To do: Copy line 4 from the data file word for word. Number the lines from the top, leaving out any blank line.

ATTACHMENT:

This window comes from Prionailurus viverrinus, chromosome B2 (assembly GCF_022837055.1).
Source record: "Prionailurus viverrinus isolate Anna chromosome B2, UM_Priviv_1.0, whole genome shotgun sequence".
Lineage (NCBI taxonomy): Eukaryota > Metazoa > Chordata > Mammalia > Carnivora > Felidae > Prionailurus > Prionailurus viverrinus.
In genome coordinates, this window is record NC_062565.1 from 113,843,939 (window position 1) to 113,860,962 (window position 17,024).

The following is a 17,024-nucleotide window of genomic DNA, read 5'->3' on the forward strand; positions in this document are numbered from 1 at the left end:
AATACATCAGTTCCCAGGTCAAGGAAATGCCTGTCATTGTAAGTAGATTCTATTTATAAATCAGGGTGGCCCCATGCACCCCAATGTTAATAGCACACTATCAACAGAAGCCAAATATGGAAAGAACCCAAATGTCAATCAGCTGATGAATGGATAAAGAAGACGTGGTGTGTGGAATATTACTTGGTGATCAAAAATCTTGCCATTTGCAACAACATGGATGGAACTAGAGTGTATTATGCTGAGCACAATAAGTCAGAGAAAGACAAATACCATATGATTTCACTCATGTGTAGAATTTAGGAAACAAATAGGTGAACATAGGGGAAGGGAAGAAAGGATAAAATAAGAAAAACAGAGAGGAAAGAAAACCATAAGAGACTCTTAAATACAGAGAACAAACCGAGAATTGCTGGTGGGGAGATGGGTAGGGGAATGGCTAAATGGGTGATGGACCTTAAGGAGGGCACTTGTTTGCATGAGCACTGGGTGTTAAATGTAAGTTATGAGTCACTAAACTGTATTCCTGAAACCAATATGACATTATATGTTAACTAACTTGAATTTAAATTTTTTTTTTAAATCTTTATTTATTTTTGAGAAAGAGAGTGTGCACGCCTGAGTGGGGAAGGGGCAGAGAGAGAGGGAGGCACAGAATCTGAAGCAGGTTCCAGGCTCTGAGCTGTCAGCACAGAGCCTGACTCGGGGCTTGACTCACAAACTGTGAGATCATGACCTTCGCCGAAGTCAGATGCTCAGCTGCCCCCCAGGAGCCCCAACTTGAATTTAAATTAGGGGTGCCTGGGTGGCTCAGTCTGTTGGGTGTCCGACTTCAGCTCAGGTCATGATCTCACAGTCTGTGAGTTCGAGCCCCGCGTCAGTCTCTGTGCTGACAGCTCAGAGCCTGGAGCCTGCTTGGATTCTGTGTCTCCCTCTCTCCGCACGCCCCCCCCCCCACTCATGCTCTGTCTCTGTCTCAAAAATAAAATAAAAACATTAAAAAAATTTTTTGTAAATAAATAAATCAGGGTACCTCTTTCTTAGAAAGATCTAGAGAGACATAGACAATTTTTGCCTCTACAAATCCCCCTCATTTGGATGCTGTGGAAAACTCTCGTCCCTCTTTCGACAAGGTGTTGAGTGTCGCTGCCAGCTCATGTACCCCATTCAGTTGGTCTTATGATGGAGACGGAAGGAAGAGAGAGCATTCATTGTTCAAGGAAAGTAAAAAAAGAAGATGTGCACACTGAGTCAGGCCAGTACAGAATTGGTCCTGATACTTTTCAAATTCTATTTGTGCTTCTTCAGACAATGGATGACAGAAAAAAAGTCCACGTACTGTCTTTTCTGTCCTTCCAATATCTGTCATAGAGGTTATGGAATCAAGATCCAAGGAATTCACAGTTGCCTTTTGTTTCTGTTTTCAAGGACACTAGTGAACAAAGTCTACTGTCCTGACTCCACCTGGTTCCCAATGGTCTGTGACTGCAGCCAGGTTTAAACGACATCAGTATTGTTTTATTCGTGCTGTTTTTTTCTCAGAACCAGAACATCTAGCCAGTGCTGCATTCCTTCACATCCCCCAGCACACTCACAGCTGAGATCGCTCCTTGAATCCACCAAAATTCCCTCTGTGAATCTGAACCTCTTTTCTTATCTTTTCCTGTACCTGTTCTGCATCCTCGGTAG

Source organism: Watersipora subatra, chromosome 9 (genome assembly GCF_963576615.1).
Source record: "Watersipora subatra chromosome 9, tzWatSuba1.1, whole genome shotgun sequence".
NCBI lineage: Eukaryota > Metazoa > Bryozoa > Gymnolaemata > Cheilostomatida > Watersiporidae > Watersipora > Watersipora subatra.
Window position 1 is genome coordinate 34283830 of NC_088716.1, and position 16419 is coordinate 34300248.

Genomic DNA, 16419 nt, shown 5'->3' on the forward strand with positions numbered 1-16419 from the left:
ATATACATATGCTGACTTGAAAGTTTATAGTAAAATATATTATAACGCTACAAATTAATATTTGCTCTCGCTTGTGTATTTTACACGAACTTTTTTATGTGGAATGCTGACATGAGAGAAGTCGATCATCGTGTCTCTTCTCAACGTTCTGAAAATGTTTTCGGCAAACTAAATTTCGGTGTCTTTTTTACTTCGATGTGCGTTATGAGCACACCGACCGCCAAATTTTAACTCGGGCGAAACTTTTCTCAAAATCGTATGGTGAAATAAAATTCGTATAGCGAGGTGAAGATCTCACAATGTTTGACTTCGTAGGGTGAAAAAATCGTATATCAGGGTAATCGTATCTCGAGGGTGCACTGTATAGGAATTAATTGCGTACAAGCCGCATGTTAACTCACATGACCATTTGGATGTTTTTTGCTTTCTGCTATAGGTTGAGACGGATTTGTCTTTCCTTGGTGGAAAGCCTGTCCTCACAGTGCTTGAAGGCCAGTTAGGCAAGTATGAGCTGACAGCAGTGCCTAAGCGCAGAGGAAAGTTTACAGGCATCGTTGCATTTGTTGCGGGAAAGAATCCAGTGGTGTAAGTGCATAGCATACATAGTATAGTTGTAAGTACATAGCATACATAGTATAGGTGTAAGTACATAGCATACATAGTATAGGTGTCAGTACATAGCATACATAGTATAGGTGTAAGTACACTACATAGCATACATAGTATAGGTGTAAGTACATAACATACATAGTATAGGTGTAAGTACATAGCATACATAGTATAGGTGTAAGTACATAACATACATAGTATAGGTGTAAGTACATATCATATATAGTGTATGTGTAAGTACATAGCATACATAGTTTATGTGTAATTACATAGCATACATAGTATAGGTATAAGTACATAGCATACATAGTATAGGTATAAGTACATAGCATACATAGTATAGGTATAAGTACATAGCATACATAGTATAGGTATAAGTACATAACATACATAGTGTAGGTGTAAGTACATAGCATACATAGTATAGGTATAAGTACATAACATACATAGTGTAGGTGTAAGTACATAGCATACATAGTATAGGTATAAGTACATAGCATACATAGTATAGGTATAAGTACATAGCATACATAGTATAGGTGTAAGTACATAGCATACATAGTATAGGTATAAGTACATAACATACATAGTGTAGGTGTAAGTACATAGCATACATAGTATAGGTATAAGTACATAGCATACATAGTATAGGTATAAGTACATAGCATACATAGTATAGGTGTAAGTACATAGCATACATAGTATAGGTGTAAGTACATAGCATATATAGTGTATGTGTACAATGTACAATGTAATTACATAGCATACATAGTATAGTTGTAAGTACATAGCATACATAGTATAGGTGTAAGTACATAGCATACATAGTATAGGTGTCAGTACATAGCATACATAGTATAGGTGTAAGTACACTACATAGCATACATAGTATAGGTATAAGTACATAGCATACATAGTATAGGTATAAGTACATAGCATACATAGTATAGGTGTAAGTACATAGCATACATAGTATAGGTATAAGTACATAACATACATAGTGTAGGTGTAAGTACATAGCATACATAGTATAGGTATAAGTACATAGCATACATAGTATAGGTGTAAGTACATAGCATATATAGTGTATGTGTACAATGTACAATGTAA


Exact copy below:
In genome coordinates, this window is record NC_062565.1 from 113,843,939 (window position 1) to 113,860,962 (window position 17,024).